The data can also be used to reduce damage to shipments. For example, if a shipment at a particular border crossing often overheats, that could be a sign that something is wrong there.
"So, from now you might say, 'Don't go to that border during busy times, so you're less likely to sit in traffic and less likely to have high temperature readings,'" Hayden said.
If damage has occurred, say, from a sudden shock to sensitive electronic equipment, the sensor data can identify exactly when it happened -- and which shipping company was responsible.
"Shock is important in a lot of industries," he said. "The damage can be up to millions of dollars, and customers usually didn't know when it was happening."
Hayden admitted that the technology can still be on the expensive side.
The high-end sensors, for example, can cost hundreds of dollars each, he said.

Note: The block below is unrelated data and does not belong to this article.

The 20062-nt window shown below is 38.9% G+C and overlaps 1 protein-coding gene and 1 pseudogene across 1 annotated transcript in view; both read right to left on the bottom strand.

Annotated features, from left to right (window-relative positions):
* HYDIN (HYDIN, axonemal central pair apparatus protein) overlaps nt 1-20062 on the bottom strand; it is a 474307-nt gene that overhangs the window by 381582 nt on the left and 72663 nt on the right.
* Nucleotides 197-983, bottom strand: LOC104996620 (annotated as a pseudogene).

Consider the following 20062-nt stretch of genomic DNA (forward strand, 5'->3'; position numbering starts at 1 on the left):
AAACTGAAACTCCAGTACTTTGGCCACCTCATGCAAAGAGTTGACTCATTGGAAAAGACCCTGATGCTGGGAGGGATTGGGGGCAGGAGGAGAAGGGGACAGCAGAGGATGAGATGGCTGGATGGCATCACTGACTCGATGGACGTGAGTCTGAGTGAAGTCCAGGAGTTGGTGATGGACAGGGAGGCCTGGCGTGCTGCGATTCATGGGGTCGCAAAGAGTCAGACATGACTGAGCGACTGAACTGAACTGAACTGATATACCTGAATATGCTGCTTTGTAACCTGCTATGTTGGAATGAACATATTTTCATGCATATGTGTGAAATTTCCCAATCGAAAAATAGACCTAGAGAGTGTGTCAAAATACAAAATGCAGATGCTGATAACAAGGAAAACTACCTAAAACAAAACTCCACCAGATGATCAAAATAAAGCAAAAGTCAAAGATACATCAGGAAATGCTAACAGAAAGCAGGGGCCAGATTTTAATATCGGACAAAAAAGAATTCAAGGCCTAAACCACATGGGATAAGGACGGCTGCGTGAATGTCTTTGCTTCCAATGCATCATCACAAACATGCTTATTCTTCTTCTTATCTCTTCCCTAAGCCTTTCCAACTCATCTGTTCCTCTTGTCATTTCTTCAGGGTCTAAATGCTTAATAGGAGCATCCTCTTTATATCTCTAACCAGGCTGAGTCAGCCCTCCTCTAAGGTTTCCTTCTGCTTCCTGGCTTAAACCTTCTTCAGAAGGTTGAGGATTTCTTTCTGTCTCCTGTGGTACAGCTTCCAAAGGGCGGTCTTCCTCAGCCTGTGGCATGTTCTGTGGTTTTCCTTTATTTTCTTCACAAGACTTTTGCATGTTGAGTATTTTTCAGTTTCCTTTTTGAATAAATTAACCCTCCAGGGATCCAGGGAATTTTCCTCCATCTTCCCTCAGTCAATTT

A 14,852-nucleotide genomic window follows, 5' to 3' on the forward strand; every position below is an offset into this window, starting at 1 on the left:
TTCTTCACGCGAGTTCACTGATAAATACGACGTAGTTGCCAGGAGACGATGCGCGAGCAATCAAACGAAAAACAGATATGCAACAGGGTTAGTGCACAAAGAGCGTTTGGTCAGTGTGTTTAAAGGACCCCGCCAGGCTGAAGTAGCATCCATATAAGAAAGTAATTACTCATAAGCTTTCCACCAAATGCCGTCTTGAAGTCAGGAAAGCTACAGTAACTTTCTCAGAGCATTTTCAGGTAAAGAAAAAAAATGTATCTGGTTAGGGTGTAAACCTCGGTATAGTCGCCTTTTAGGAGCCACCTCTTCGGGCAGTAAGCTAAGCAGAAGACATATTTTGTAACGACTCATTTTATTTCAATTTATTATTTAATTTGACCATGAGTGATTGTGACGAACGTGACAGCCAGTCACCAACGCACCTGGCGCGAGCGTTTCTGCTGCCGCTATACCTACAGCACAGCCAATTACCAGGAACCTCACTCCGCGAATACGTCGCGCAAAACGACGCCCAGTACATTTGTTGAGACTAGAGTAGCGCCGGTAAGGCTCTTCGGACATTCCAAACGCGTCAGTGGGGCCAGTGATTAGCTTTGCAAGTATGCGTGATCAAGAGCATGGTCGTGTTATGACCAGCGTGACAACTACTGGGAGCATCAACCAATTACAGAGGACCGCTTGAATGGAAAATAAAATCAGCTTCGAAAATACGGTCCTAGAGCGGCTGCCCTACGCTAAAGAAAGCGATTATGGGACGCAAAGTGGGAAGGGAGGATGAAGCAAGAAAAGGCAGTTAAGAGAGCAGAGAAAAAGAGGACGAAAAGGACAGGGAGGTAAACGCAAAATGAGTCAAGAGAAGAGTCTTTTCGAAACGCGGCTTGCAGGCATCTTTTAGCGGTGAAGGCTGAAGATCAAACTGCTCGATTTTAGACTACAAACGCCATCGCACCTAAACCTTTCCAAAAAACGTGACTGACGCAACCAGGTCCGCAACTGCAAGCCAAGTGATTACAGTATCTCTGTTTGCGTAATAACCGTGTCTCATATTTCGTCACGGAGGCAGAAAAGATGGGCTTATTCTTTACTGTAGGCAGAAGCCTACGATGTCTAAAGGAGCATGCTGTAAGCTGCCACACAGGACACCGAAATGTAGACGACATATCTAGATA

"That's a barrier to deployment sometimes," he said. But even the most expensive sensors have their uses, such as in protecting shipments of pharmaceuticals or engineering prototypes.
Despite the high price tag, the costs are falling.
"The way the sensors market is heading right now, the sensors are more powerful, with longer-lasting batteries, and cheaper," he said.
There are also ways to reduce costs, such as using inexpensive RFID sensors to gather information and communicate with a master sensor, which then, in turn, uploads the data to the cloud.
Some warehouses are even using drones, he said, to fly around and collect inventory data from RFID sensors.
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